May 2013 Bad Faith Cases: Court Rules Third-Party Defendant Is Required To Indemnify Defendant and Pay Legal Fees, Despite Indemnitor’s Failure To Purchase Insurance and the Absence of Bad Faith (New Jersey Appellate Division)

In Choinski v. Dendrite Int’l, the appellate court reviewed the validity of an indemnification clause entered into by the defendant and third-party in a personal injury action. A jury found that the defendant was not negligent in the underlying suit and the court ordered the third-party defendant to reimburse the primary defendant for (1) a $20,000 settlement paid for the personal injury complaint and (2) $25,500 of legal fees. The defendant then brought a claim to enforce the third-party defendant’s obligation to provide general liability insurance for the underlying personal injury action. The trial court granted summary judgment in favor of the primary defendant and the third-party defendant appealed. The appellate court remanded for a determination of whether the third-party defendant was in breach of contract for failing to obtain the required liability insurance. The trial court granted the primary defendant’s motion and the third-party defendant indemnitor brought the instant appeal.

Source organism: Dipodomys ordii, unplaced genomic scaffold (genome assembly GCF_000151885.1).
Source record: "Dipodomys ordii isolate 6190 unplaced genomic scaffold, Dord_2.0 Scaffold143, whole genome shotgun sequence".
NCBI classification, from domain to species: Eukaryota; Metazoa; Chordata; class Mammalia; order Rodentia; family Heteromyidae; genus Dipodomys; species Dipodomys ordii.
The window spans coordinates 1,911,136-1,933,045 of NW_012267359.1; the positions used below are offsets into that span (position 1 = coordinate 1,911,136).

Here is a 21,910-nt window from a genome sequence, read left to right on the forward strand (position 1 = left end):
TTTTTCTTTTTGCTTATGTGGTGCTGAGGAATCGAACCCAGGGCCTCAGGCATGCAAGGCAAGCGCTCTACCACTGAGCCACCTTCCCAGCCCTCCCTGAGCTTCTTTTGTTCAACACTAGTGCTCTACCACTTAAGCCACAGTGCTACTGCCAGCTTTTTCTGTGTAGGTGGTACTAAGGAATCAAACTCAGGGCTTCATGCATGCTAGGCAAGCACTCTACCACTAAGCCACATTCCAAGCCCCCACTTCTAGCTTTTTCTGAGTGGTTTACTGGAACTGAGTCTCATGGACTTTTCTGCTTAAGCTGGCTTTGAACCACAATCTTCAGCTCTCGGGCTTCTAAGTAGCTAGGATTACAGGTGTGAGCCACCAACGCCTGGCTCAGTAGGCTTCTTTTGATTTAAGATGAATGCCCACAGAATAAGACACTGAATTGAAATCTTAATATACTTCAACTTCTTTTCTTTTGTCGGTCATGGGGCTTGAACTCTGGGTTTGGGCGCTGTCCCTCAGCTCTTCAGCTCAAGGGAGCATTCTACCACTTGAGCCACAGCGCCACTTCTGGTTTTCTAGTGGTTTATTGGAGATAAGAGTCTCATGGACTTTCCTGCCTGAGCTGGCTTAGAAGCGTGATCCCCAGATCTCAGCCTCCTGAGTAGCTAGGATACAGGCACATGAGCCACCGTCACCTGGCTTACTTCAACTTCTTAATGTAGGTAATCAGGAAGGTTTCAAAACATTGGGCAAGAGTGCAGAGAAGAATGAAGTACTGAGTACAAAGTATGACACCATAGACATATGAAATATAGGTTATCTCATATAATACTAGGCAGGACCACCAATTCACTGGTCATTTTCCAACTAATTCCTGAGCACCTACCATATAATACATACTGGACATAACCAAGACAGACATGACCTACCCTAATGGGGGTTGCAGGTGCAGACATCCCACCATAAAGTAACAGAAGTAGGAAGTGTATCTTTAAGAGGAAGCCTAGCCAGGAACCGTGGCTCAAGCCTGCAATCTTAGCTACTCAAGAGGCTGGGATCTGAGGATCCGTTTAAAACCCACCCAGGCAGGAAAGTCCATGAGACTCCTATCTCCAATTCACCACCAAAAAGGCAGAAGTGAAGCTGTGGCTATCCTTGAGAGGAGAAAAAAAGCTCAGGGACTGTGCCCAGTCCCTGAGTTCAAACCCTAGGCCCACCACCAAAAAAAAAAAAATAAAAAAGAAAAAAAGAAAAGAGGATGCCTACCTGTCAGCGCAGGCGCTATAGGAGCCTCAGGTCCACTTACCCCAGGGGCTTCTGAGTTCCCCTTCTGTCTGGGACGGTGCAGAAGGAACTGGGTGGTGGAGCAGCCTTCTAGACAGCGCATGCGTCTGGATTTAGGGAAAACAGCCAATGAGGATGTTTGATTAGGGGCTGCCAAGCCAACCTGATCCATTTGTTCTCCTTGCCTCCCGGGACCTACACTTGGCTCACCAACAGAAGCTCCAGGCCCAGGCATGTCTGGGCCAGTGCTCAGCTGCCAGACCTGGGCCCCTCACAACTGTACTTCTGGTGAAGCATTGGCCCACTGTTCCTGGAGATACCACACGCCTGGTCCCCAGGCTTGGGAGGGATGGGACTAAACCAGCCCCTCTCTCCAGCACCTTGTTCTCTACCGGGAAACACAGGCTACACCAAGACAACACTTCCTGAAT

The appellate court upheld the trial court’s ruling, finding that the indemnification clause was valid. The court also ruled that the primary defendant is entitled to the full protection provided by coverage, as it would have been if the indemnitor had purchased the required coverage. The court noted that a showing of bad faith is not required for an insurer, or in this case, the indemnifying party, to require the payment of attorney fees.
Date of Decision: April 25, 2013
Choinski v. Dendrite Int’l, NO. A-0780-11T1, 2013 N.J. Super. Unpub. LEXIS 952, New Jersey Appellate Division (App.Div. Apr. 25, 2013) (Alvarez, J., St. John, J.)